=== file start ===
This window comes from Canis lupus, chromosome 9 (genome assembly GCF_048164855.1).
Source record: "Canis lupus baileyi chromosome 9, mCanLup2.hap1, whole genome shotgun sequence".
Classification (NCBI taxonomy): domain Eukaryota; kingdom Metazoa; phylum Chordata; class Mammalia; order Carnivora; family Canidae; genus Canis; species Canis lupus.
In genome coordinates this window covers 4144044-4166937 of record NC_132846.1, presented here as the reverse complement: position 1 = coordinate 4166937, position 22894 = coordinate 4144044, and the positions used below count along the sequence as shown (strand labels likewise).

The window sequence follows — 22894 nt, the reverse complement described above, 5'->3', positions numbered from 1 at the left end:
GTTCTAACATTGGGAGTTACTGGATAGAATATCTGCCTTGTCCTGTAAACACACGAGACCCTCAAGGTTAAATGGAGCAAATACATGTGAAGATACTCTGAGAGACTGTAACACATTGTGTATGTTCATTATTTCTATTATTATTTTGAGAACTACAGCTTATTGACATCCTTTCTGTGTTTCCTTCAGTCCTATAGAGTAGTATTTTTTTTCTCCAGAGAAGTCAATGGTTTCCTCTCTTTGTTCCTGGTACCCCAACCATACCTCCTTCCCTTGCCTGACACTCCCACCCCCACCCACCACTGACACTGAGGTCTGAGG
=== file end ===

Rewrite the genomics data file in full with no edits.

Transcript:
This window comes from Canis lupus, chromosome 9 (genome assembly GCF_048164855.1).
Source record: "Canis lupus baileyi chromosome 9, mCanLup2.hap1, whole genome shotgun sequence".
Classification (NCBI taxonomy): domain Eukaryota; kingdom Metazoa; phylum Chordata; class Mammalia; order Carnivora; family Canidae; genus Canis; species Canis lupus.
In genome coordinates this window covers 4144044-4166937 of record NC_132846.1, presented here as the reverse complement: position 1 = coordinate 4166937, position 22894 = coordinate 4144044, and the positions used below count along the sequence as shown (strand labels likewise).

The window sequence follows — 22894 nt, the reverse complement described above, 5'->3', positions numbered from 1 at the left end:
GTTCTAACATTGGGAGTTACTGGATAGAATATCTGCCTTGTCCTGTAAACACACGAGACCCTCAAGGTTAAATGGAGCAAATACATGTGAAGATACTCTGAGAGACTGTAACACATTGTGTATGTTCATTATTTCTATTATTATTTTGAGAACTACAGCTTATTGACATCCTTTCTGTGTTTCCTTCAGTCCTATAGAGTAGTATTTTTTTTCTCCAGAGAAGTCAATGGTTTCCTCTCTTTGTTCCTGGTACCCCAACCATACCTCCTTCCCTTGCCTGACACTCCCACCCCCACCCACCACTGACACTGAGGTCTGAGG